CASA Conversations

Reflections This Hispanic Heritage Month

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By Keisha Maldonado, Bilingual Case Supervisor

The Hispanic/Latino population is the fastest growing minority group in the United States. If you have ever taken a stroll down Passaic’s Main Street, you’ve probably been enticed by the smell of pollo al horno wafting from the nearby El Cheveres (a Peruvian restaurant renowned for its roasted chicken), or have noticed advertisements and store signs written in español. Sometimes, if you are lucky, you can spot a donna or caballero selling Italian ice from a trolley outside of Easy Pickins.  Over a whopping 30 percent of Passaic County residents identify as Hispanic or of Latino/a origin. For this reason, it is important for us, as Court Appointed Special Advocates, to recognize this significant part of the community that we serve.

During Court Appointed Special Advocate training we cover cultural competency, or the ability to effectively interact with people from all cultures. Culture is the shared values, beliefs, and customs of a community. Culture includes outwardly expressions such as food, music, and language. The inwardly expressions or “below the surface” characteristics include our beliefs regarding life, love, marriage, and death; they shape how we think about the world and how we interact with one another.

I am a firm believer that cultural competency cannot be taught in a 3-hour session, nor in a year-long course for that matter. Becoming culturally competent is a life-long, on-going process. During CASA training, we encourage our aspiring CASAs to show awareness and practice mindfulness when interacting with people from different cultures, and to take time to learn from and about different communities. With Hispanic Heritage Month coming to a close, I want to take this opportunity to share a bit about my personal culture in the hope it will help illustrate some important concepts about identity and family.

I am an Ecuadorian American woman and I identify as both Hispanic and Latina, at a bare minimum. I am also Quiteña, serrana, and of Incan and Spanish descent. The labels I use to describe my background carry significance. Each label makes up a part of my culture – it explains the way I interact with my family members, the way I see myself in the community, and the traditions and superstitions ingrained in me. Calling myself Hispanic or Latina can give you a general idea of my culture, but it is also important to acknowledge the micro-communities that I am a part of. Each micro-community within the Hispanic/LatinX community has its own history and culture. There are nuances and differences within the communities that are important to consider.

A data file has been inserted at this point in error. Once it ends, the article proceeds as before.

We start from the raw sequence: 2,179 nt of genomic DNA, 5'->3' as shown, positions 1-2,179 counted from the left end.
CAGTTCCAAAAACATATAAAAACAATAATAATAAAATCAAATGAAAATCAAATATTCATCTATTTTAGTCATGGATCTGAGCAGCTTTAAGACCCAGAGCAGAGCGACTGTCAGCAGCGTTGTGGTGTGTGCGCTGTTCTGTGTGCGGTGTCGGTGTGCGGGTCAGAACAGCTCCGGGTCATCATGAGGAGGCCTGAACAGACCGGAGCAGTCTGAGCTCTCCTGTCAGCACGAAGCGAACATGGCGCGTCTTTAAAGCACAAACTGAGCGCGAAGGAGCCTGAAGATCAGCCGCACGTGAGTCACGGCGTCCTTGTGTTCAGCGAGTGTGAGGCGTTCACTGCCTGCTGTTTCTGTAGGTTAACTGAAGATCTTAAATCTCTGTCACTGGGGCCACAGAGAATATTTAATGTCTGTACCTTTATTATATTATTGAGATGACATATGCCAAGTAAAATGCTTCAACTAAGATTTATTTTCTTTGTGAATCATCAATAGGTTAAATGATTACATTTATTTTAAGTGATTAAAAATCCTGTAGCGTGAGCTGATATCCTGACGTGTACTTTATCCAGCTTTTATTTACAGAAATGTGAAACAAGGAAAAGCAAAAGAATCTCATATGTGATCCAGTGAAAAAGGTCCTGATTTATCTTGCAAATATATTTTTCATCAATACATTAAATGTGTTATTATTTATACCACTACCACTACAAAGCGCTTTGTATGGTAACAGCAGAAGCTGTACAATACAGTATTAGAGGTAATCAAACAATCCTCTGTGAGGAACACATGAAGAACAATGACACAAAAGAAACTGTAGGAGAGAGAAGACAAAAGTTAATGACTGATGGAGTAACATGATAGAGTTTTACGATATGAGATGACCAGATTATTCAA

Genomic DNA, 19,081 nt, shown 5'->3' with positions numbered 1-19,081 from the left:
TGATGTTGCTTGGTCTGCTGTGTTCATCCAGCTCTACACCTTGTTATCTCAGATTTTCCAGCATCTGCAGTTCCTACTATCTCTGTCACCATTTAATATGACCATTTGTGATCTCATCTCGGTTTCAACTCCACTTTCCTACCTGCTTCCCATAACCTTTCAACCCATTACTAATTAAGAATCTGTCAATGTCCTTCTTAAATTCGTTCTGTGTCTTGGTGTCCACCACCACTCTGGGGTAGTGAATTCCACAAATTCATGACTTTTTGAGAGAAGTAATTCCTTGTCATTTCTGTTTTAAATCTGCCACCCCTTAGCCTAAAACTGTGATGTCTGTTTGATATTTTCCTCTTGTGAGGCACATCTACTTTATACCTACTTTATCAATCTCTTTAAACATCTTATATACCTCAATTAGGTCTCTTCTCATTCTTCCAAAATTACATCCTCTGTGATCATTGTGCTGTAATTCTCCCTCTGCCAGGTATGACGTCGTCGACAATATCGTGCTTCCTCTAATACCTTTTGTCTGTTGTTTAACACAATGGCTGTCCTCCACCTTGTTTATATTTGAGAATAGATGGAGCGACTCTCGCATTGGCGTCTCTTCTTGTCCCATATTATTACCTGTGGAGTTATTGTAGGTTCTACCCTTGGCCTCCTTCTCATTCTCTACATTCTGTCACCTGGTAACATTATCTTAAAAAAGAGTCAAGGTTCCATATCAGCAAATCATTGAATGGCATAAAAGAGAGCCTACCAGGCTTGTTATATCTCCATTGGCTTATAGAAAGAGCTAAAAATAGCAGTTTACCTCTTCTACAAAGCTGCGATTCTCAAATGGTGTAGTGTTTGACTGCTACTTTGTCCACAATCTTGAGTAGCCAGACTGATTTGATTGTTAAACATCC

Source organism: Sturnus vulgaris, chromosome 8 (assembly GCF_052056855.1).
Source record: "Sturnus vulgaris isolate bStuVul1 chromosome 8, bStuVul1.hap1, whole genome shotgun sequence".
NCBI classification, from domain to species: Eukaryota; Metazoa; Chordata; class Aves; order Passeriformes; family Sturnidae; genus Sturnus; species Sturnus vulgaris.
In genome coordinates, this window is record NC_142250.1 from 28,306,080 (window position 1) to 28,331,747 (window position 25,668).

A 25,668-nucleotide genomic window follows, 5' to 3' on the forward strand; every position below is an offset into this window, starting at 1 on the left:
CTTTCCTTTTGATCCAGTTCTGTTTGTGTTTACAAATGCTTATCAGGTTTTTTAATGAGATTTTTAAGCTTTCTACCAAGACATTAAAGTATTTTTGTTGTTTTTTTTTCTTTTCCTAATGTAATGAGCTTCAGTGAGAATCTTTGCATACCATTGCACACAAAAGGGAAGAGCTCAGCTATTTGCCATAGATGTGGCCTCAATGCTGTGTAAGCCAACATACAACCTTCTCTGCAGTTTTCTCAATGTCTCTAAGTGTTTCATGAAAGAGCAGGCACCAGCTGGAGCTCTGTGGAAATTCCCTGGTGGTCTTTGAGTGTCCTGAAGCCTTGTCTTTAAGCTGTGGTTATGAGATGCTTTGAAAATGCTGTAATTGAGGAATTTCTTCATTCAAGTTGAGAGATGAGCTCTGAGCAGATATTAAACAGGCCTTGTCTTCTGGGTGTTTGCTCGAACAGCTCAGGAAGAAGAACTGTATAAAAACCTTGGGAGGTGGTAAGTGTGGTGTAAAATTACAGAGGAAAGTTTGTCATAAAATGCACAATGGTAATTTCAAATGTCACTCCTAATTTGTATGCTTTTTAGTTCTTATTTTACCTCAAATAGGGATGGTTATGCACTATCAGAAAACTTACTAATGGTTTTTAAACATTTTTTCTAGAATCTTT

During conversations regarding race and ethnicity, you will often hear the terms Hispanic and Latino/a tossed around. These two terms are not interchangeable. Hispanic refers to people who originate from countries that speak primarily Spanish. Latino/a or LatinX refers to people who originate from Latin America. These two terms were created as “umbrella terms” to generalize a large group of people by using two shared characteristics; the Spanish language or country of origin. But by using these terms we also run the risk of alienating communities. Brazilians and Haitians, for example, are not considered Hispanic, but they could identify as Latino. Spaniards, on the other hand, could identify as Hispanic, but are not a part of the LatinX community.  This is where we can see the limitations that come with using the terms Hispanic or LatinX to pigeonhole over 60 million United States residents.

A beneficial method to learn more about our 60 million neighbors is to look at their shared “below the surface” characteristics. One such characteristic is the concept of collectivism. Collectivism is the belief that the needs of the group or family outweigh the needs or desires of the individual.  This belief can manifest itself in adult children choosing to live with their parents, or when grandparents, aunts/uncles, and cousins cohabitate. La familia is the main support system; financially and emotionally. Private or sensitive matters are handled within la familia and seeking help from social services or mental health services can be seen as taboo.  We can use this information to better understand why the families we work with sometimes act the way they do.

That said, remember not to generalize the Hispanic/LatinX population. Use what you learn anecdotally about the Hispanic or Latino/a population as a guide or backbone when interacting with its members, but also take the time to learn about an individual’s unique culture.

When interacting with someone who identifies as Hispanic/LatinX, be willing to continuously learn, listen, and acknowledge there are many ways of living and no one way is the “correct” way. I encourage you to look around your communities and step outside your comfort zone. If you see a restaurant serving Guatemalan or Peruvian food, why not give it a try?  There are many small “Mom and Pop” stores (known as tiendas) selling wares from countries across Central and South America.  Stop in and purchase a drink or snack. Ask the shopkeeper for his/her recommendation if you are unsure about what to buy! You can learn a lot by tasting the food, listening to the music, meeting the people, shopping in the small stores, and generally exposing yourself to a different culture. We are lucky to live in such a wonderfully diverse part of the country where we can learn so much from our neighbors!